Infant baptism represents yet another controversial subject among many of those who regard themselves as being steadfastly of the Christian faith. It has continued to be divisive and a cause of much confusion ever since it started developing as a Christian sacrament over the first few hundred years of church history.
Infant baptism is sometimes referred to as, or can be confused with, a christening ceremony in which the baby is named and welcomed into the congregation. In certain instances the ceremonies are private and held between family members and close friends, but often it involves entire congregations and can be a very public affair. Christenings and infant baptisms generally require the infant to be sprinkled with water or to be bodily immersed in water. Neither of these are the same as the non-sacramental ceremony of baby dedication, in which salvation is not implied and is not the subject of this poll.
In some circles infant baptism is regarded as being a cleansing from original sin, as infants are incapable of understanding sin or the need they have to be cleansed from it. Those who represent another school of thought, regard it as a heretical practice and yet others adopt a neutral stance toward it stating that, as there is no biblical prohibition of the practice, it can be deemed acceptable.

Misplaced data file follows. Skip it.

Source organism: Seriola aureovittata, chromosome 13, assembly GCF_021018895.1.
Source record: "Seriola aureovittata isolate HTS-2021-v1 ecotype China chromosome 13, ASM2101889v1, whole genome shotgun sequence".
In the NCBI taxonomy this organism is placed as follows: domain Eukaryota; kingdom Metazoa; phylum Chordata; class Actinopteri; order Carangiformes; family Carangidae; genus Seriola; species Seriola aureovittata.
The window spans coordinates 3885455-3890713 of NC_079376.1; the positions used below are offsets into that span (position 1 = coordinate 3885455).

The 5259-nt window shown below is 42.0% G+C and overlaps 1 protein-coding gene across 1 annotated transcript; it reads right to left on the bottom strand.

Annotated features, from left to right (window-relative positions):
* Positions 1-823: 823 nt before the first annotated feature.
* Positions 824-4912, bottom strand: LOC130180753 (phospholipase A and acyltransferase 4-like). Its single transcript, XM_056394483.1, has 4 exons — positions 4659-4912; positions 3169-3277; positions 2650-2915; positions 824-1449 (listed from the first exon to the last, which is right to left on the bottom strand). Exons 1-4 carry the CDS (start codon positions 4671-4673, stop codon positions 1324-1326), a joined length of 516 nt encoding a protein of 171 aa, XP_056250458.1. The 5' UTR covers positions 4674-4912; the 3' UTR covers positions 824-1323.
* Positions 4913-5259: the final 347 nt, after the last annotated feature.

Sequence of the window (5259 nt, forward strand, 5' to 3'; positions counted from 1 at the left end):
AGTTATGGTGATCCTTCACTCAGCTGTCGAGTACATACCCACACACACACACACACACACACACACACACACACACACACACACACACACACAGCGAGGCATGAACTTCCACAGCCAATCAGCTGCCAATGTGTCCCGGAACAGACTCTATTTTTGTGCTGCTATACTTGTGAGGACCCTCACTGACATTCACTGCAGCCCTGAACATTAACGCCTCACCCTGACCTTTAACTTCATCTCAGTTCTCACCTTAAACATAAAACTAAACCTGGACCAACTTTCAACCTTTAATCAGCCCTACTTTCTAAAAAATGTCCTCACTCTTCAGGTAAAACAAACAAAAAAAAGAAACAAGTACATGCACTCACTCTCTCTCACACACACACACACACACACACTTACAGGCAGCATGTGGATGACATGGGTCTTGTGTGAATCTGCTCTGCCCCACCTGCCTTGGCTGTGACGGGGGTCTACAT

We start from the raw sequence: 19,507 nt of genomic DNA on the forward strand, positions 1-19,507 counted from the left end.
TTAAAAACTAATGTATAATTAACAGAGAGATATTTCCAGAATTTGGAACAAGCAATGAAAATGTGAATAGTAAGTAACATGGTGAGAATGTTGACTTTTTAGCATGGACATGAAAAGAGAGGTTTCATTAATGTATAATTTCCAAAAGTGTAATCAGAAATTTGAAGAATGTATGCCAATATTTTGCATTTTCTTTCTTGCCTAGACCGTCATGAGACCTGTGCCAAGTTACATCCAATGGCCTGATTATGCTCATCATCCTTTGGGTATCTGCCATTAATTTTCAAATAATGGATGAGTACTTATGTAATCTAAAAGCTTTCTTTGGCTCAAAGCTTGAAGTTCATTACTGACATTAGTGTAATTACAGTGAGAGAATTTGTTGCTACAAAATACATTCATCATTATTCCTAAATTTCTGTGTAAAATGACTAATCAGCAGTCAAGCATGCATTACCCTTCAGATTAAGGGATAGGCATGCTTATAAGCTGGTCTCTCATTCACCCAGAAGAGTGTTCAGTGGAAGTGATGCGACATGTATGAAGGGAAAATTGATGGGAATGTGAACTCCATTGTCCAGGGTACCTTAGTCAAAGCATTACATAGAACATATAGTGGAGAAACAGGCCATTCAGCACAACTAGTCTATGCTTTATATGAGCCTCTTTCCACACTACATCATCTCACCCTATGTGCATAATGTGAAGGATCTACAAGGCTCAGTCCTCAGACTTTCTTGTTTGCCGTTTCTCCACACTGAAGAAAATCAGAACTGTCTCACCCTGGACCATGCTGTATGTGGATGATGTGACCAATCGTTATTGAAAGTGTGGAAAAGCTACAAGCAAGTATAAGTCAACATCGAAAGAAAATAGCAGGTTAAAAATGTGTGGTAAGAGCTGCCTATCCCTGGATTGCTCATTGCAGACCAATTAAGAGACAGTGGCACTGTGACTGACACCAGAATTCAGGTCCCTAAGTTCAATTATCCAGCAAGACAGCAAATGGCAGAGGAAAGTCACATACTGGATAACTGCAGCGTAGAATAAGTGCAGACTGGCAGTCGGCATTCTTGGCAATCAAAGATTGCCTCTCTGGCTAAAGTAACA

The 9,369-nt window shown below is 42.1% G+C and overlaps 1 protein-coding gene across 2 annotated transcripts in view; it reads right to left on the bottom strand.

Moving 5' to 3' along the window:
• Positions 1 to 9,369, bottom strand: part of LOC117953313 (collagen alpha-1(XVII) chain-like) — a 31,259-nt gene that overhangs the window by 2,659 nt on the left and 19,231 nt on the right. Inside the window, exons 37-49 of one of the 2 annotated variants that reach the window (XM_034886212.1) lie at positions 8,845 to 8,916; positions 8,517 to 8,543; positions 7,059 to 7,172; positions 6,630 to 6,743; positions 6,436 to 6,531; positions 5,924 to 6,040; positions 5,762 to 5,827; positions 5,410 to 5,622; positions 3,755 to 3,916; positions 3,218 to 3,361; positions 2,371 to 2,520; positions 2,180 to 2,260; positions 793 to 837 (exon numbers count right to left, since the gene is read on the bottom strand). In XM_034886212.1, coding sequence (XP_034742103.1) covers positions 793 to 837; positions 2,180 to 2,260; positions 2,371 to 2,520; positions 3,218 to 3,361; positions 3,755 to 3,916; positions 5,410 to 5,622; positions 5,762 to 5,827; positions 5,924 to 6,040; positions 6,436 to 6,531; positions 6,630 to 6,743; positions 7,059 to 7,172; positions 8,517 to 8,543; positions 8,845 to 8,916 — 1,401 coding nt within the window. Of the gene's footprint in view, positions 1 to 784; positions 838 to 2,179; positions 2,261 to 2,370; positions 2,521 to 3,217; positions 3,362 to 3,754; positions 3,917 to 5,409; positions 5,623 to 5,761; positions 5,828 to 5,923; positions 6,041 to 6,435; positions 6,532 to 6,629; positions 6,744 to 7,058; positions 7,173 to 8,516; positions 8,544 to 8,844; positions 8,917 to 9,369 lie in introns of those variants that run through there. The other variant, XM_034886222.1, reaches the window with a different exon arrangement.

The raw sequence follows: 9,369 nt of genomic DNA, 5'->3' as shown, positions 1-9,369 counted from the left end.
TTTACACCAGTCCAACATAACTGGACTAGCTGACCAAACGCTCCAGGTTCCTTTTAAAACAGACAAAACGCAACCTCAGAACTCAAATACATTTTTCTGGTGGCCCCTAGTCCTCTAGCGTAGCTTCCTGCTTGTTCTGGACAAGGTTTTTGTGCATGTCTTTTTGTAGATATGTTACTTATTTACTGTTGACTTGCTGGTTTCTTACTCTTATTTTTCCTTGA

This adds a further dimension to the issue, one which poses the question as to whether “christening” is acceptable only as a naming ceremony and a dedication of the infant to the church congregation, or whether it also constitutes a biblical baptism from sin, when performed as a part of a baptismal ceremony. Can infant baptism be regarded as a fulfillment of the command Jesus gave to His disciples in Mathew 28 to “Go therefore and make disciples of all nations, baptizing them in the name of the Father and of the Son and of the Holy Spirit, teaching them to observe all that I have commanded you…”
The diversity of opinion regarding infant baptism can serve as a source of confusion about what biblical baptism entails. The practice of infant baptism is not mentioned in the Scriptures, yet neither do the Scriptures speak out against it. Many people are dedicated followers of their church traditions and are therefore reluctant to question those traditions, which seem to be binding on their faith and which might include or exclude infant baptism.
The result of infant baptism can have one of, at least, two possible outcomes. On the one hand, people can be left believing that, because they were baptized or christened as infants, they have already been set right before God. If, however, that presumption is false, they can unknowingly be lost to the kingdom of God due to their lifelong unrepentant and unsaved state. On the other hand, they can truly be among those who will be saved because their parents were sufficiently conscientious to have had them baptized as infants. If infant baptism does in fact lead to salvation, they can inherit the kingdom of God.
Where do you stand on the issue of infant baptism? Your vote and your comments are, as always, greatly appreciated.
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